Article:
• X-rays, which produce images of bones on film.
  • Magnetic resonance imaging (MRI), which uses a combination of large magnets, radiofrequencies and a computer to produce detailed images of organs, soft tissues, muscles, ligaments and other structures within the body. Your child is exposed to no radiation during an MRI.
  • Computed tomography (CT) scan, which uses a combination of X-rays and computer technology to examine bones and produces cross-sectional images ("slices") of the body.


In the Adrenal and Puberty Center at CHOP, our team will work with your family to develop an individualized plan to treat and monitor your child’s condition. Cushing’s syndrome may require lifelong treatment. Our team of specialists is here to support your family every step of the way as your child grows.

The goal of treatment is to stop or remove the source of the extra cortisol in your child’s body. Because there are different causes of Cushing’s syndrome, treatment options vary.


Your child’s doctor may prescribe medications that block the excessive production of certain hormones. This may be appropriate for children who have abnormalities in the adrenal or pituitary glands.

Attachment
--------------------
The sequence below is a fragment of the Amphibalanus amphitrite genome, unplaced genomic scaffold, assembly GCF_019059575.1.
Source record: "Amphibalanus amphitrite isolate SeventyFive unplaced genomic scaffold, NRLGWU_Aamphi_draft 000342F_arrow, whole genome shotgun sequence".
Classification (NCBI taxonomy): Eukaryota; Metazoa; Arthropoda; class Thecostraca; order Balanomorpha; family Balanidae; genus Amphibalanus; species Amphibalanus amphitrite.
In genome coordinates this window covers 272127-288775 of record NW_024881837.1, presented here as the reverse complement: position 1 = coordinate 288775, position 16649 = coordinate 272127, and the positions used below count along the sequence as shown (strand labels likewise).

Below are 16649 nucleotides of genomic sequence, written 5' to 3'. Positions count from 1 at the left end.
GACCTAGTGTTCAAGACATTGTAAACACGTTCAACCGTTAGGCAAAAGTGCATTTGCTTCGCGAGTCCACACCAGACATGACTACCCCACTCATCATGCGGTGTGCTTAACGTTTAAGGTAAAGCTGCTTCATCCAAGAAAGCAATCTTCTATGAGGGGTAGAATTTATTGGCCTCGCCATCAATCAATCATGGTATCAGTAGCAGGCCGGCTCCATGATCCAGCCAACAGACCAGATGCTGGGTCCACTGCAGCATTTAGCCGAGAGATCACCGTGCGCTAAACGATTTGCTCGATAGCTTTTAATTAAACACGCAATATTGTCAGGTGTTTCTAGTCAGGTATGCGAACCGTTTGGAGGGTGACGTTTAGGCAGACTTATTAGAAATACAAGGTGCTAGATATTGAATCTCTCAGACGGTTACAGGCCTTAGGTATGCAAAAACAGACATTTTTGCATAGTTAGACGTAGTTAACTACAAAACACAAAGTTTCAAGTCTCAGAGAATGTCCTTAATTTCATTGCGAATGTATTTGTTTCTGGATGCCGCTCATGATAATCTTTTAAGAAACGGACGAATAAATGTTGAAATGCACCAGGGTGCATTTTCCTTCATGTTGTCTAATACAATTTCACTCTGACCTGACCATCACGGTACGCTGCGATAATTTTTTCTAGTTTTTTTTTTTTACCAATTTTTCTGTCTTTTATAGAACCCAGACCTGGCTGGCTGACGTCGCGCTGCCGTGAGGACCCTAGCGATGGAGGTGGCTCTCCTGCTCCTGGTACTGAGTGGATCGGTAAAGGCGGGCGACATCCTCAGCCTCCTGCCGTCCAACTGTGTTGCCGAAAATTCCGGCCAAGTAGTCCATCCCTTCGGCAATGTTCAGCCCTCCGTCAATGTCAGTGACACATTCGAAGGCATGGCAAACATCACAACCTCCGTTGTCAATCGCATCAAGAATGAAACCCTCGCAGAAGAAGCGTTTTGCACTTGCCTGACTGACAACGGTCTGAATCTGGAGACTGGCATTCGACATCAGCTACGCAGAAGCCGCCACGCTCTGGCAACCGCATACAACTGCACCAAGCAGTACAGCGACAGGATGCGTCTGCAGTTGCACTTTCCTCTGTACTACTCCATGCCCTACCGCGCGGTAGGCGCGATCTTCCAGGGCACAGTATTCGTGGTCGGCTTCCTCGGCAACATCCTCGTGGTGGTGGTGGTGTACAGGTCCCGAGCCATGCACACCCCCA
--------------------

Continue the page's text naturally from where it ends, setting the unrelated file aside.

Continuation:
If your child has an autoimmune disorder and is taking long-term glucocorticoid medication, it may be necessary to change the dosage and frequency of the medication. This can stop your child’s body from overproducing cortisol that is causing Cushing’s symptoms. However, it is extremely important that medications are tapered slowly and under the supervision of a physician.


If your child has tumors or growths on the adrenal or pituitary glands that are causing it to overproduce cortisol, surgery may be needed to remove these growths. In rare cases, surgical removal of the entire adrenal or pituitary gland may be recommended


Radiation may also be used to treat tumors or growths on the adrenal glands. It may be used alone, or in conjunction with surgery.

Follow-up care

Children with Cushing’s syndrome should follow-up with the endocrinologist every three to six months to monitor hormone levels, adjust medication as needed, and measure the effectiveness of treatment.

During these visits, doctors will order blood and urine tests, and physically examine your child. They will assess if your child is returning to normal height and weight patterns, and if pubertal development is back on track. Once your child has finished growing, check-ups can be spaced out to every six months.

If your child had surgery, he will need to follow-up with the surgeon one to two weeks after surgery, and then on as-needed basis.

Depending on your child’s condition, long-term care may be needed. At the Adrenal and Puberty Center, we bring endocrinologists, urologists, reproductive specialists, counselors and nurses together to deliver the best-coordinated care for your child.

Reviewed by Michelle McLoughlin, MSN, CRNP, CPNP-AC, Maria G. Vogiatzi, MD